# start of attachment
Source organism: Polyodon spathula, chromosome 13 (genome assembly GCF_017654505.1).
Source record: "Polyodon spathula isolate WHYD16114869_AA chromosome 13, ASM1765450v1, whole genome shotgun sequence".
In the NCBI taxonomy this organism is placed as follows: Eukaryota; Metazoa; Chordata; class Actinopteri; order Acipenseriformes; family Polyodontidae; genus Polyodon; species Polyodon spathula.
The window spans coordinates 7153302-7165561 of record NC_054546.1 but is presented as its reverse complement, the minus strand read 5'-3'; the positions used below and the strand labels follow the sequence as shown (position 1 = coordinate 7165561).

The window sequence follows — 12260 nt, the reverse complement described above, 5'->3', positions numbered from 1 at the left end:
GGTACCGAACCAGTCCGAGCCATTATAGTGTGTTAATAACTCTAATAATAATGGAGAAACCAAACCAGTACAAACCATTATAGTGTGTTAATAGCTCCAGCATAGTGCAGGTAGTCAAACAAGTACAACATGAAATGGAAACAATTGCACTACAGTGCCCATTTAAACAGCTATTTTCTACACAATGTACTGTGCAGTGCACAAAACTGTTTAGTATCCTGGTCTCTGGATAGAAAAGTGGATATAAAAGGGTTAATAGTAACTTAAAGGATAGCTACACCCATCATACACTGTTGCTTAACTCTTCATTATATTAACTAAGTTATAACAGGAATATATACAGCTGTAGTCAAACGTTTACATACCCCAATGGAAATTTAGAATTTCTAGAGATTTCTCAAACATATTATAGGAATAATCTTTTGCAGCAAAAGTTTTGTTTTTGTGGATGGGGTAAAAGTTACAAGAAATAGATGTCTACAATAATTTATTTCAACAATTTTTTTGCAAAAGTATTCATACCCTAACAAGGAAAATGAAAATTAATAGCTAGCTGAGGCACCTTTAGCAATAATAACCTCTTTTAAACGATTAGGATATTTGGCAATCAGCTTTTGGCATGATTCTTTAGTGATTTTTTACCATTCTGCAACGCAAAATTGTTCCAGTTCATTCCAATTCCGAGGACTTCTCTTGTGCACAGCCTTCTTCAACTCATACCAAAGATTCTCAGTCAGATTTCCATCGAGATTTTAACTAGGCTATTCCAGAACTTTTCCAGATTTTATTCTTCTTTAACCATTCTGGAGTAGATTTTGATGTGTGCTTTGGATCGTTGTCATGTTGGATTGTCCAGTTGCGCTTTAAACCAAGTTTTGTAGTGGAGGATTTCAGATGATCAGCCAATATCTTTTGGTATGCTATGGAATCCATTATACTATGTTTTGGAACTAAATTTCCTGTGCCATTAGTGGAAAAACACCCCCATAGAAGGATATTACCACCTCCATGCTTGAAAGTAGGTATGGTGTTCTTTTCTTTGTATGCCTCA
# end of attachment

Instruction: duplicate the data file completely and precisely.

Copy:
Source organism: Polyodon spathula, chromosome 13 (genome assembly GCF_017654505.1).
Source record: "Polyodon spathula isolate WHYD16114869_AA chromosome 13, ASM1765450v1, whole genome shotgun sequence".
In the NCBI taxonomy this organism is placed as follows: Eukaryota; Metazoa; Chordata; class Actinopteri; order Acipenseriformes; family Polyodontidae; genus Polyodon; species Polyodon spathula.
The window spans coordinates 7153302-7165561 of record NC_054546.1 but is presented as its reverse complement, the minus strand read 5'-3'; the positions used below and the strand labels follow the sequence as shown (position 1 = coordinate 7165561).

The window sequence follows — 12260 nt, the reverse complement described above, 5'->3', positions numbered from 1 at the left end:
GGTACCGAACCAGTCCGAGCCATTATAGTGTGTTAATAACTCTAATAATAATGGAGAAACCAAACCAGTACAAACCATTATAGTGTGTTAATAGCTCCAGCATAGTGCAGGTAGTCAAACAAGTACAACATGAAATGGAAACAATTGCACTACAGTGCCCATTTAAACAGCTATTTTCTACACAATGTACTGTGCAGTGCACAAAACTGTTTAGTATCCTGGTCTCTGGATAGAAAAGTGGATATAAAAGGGTTAATAGTAACTTAAAGGATAGCTACACCCATCATACACTGTTGCTTAACTCTTCATTATATTAACTAAGTTATAACAGGAATATATACAGCTGTAGTCAAACGTTTACATACCCCAATGGAAATTTAGAATTTCTAGAGATTTCTCAAACATATTATAGGAATAATCTTTTGCAGCAAAAGTTTTGTTTTTGTGGATGGGGTAAAAGTTACAAGAAATAGATGTCTACAATAATTTATTTCAACAATTTTTTTGCAAAAGTATTCATACCCTAACAAGGAAAATGAAAATTAATAGCTAGCTGAGGCACCTTTAGCAATAATAACCTCTTTTAAACGATTAGGATATTTGGCAATCAGCTTTTGGCATGATTCTTTAGTGATTTTTTACCATTCTGCAACGCAAAATTGTTCCAGTTCATTCCAATTCCGAGGACTTCTCTTGTGCACAGCCTTCTTCAACTCATACCAAAGATTCTCAGTCAGATTTCCATCGAGATTTTAACTAGGCTATTCCAGAACTTTTCCAGATTTTATTCTTCTTTAACCATTCTGGAGTAGATTTTGATGTGTGCTTTGGATCGTTGTCATGTTGGATTGTCCAGTTGCGCTTTAAACCAAGTTTTGTAGTGGAGGATTTCAGATGATCAGCCAATATCTTTTGGTATGCTATGGAATCCATTATACTATGTTTTGGAACTAAATTTCCTGTGCCATTAGTGGAAAAACACCCCCATAGAAGGATATTACCACCTCCATGCTTGAAAGTAGGTATGGTGTTCTTTTCTTTGTATGCCTCA